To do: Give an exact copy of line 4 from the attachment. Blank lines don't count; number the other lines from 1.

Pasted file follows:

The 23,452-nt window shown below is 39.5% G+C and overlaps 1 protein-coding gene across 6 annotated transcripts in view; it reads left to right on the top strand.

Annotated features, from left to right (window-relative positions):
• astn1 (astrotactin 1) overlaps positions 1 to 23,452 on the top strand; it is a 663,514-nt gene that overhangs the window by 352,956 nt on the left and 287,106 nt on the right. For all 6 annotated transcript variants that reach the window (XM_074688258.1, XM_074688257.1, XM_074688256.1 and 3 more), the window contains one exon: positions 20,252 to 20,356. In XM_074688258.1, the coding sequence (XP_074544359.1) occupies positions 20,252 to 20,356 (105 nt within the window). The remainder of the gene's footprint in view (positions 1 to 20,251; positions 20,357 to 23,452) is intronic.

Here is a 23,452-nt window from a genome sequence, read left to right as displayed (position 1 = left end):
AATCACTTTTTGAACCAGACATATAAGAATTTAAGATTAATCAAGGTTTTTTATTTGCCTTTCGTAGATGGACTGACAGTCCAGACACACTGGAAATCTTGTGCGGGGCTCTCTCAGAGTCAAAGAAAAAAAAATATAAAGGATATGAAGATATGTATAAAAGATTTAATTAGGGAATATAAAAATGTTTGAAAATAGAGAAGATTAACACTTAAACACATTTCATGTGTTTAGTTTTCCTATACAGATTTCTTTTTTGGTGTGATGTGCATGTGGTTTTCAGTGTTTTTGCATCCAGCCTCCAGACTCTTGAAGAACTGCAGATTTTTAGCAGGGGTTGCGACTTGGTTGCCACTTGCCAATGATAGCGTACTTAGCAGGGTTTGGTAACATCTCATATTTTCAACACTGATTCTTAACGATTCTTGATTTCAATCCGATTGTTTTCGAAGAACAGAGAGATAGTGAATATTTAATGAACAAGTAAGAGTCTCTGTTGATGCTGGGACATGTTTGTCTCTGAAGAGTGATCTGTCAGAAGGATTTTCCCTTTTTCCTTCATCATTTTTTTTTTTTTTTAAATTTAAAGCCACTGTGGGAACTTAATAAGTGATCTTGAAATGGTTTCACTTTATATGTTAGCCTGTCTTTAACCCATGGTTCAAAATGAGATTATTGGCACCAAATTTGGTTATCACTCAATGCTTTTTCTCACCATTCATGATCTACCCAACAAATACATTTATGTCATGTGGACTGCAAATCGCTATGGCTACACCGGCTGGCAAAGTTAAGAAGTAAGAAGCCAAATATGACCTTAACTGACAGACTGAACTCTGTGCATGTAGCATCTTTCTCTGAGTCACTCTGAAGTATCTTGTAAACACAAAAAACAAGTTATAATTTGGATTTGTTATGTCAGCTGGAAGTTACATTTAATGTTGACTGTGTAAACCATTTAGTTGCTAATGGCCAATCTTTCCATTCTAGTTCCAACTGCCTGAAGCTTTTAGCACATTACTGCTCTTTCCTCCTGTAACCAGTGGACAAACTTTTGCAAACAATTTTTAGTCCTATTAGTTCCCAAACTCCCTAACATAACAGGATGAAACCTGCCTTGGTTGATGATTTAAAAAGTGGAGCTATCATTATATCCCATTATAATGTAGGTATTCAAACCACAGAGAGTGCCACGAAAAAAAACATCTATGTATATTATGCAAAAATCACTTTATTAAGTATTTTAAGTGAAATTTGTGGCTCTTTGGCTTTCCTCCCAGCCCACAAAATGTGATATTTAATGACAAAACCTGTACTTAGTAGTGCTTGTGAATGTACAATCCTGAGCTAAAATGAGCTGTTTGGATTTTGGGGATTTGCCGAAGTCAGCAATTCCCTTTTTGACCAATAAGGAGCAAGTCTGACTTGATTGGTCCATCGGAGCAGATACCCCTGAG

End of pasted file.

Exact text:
Here is a 23,452-nt window from a genome sequence, read left to right as displayed (position 1 = left end):